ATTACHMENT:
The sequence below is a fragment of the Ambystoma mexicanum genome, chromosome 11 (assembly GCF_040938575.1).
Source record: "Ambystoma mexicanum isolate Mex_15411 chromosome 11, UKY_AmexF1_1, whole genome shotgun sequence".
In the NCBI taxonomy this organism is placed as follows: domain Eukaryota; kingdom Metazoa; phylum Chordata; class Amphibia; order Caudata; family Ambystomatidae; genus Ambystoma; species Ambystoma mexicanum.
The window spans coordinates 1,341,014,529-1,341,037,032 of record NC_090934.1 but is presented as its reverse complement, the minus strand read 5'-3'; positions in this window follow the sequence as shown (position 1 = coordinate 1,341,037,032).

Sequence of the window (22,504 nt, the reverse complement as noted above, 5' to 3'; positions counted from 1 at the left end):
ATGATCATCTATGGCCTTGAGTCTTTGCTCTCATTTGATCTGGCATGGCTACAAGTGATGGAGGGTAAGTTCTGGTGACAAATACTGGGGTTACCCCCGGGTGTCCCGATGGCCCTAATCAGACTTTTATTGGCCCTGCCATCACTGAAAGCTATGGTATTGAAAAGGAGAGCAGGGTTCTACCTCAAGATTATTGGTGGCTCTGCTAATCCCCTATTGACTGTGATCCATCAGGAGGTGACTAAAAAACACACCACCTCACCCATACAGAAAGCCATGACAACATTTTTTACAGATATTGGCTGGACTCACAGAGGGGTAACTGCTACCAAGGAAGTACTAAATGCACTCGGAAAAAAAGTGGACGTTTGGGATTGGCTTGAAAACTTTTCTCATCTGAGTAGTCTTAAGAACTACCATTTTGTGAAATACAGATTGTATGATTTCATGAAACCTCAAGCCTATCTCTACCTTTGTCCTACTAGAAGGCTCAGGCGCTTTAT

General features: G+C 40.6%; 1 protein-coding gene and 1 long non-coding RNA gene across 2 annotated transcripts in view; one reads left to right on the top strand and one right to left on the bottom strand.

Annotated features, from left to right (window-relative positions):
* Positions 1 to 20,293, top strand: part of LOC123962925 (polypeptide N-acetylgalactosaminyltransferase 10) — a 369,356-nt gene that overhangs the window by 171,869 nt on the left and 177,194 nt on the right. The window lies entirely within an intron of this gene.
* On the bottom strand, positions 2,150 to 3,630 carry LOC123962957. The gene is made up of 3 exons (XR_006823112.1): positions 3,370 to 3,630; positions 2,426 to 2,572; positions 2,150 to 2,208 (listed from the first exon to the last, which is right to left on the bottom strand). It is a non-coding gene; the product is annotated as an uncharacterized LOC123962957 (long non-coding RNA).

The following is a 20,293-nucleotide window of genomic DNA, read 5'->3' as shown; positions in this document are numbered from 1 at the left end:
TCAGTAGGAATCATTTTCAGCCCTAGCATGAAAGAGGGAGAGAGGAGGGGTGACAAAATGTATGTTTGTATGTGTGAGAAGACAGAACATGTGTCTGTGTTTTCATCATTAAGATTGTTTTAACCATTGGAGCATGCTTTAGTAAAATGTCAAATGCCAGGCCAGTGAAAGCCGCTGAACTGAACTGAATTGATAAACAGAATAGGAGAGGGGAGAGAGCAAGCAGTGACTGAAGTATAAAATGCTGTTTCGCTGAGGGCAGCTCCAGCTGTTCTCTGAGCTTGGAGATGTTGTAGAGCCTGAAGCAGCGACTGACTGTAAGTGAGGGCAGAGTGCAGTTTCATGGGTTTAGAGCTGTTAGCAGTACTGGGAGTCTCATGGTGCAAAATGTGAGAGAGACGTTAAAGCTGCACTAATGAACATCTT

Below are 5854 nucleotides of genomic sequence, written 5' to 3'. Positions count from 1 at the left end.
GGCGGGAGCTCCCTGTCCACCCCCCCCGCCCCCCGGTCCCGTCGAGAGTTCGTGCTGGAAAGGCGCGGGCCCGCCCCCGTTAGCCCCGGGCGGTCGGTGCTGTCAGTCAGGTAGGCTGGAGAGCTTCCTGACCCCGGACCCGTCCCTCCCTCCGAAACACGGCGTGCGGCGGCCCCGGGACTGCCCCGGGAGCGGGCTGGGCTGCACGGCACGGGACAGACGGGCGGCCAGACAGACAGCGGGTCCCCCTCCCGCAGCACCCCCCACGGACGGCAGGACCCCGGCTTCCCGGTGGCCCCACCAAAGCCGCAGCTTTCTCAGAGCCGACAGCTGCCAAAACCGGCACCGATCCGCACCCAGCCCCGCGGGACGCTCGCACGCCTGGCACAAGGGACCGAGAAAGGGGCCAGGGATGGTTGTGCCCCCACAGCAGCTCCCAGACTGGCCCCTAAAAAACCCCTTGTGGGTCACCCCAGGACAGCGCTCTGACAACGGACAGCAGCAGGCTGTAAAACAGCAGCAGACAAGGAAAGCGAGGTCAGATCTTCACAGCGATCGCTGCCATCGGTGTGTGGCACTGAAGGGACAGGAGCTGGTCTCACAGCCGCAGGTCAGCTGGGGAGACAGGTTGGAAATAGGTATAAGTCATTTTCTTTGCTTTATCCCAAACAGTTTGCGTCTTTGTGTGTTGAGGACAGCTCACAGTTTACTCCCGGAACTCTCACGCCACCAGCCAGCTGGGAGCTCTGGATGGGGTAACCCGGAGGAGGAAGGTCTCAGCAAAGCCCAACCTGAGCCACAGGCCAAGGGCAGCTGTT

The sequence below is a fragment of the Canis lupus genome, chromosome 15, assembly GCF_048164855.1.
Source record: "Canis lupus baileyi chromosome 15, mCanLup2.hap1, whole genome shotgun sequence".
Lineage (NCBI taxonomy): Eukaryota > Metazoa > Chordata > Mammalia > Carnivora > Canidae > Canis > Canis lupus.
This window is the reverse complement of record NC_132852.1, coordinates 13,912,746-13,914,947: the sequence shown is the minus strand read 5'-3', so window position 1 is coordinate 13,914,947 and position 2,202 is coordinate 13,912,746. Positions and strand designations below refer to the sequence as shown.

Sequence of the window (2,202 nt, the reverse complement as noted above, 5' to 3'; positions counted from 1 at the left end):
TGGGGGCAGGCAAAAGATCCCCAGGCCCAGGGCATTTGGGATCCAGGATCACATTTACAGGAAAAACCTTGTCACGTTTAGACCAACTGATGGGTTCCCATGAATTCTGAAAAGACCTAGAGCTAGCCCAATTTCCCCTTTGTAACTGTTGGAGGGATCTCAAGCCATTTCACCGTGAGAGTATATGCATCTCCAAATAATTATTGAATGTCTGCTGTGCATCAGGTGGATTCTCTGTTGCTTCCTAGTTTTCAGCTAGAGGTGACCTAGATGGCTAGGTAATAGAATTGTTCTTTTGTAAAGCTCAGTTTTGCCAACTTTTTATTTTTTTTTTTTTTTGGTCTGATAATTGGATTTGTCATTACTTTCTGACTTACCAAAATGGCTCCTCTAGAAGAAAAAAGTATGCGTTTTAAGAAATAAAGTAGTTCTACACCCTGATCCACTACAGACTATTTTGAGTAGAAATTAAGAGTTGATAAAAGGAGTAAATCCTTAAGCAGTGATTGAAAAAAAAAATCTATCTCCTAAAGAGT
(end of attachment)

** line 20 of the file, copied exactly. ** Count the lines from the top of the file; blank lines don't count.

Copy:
TGGGGGCAGGCAAAAGATCCCCAGGCCCAGGGCATTTGGGATCCAGGATCACATTTACAGGAAAAACCTTGTCACGTTTAGACCAACTGATGGGTTCCCATGAATTCTGAAAAGACCTAGAGCTAGCCCAATTTCCCCTTTGTAACTGTTGGAGGGATCTCAAGCCATTTCACCGTGAGAGTATATGCATCTCCAAATAATTATTGAATGTCTGCTGTGCATCAGGTGGATTCTCTGTTGCTTCCTAGTTTTCAGCTAGAGGTGACCTAGATGGCTAGGTAATAGAATTGTTCTTTTGTAAAGCTCAGTTTTGCCAACTTTTTATTTTTTTTTTTTTTTGGTCTGATAATTGGATTTGTCATTACTTTCTGACTTACCAAAATGGCTCCTCTAGAAGAAAAAAGTATGCGTTTTAAGAAATAAAGTAGTTCTACACCCTGATCCACTACAGACTATTTTGAGTAGAAATTAAGAGTTGATAAAAGGAGTAAATCCTTAAGCAGTGATTGAAAAAAAAAATCTATCTCCTAAAGAGT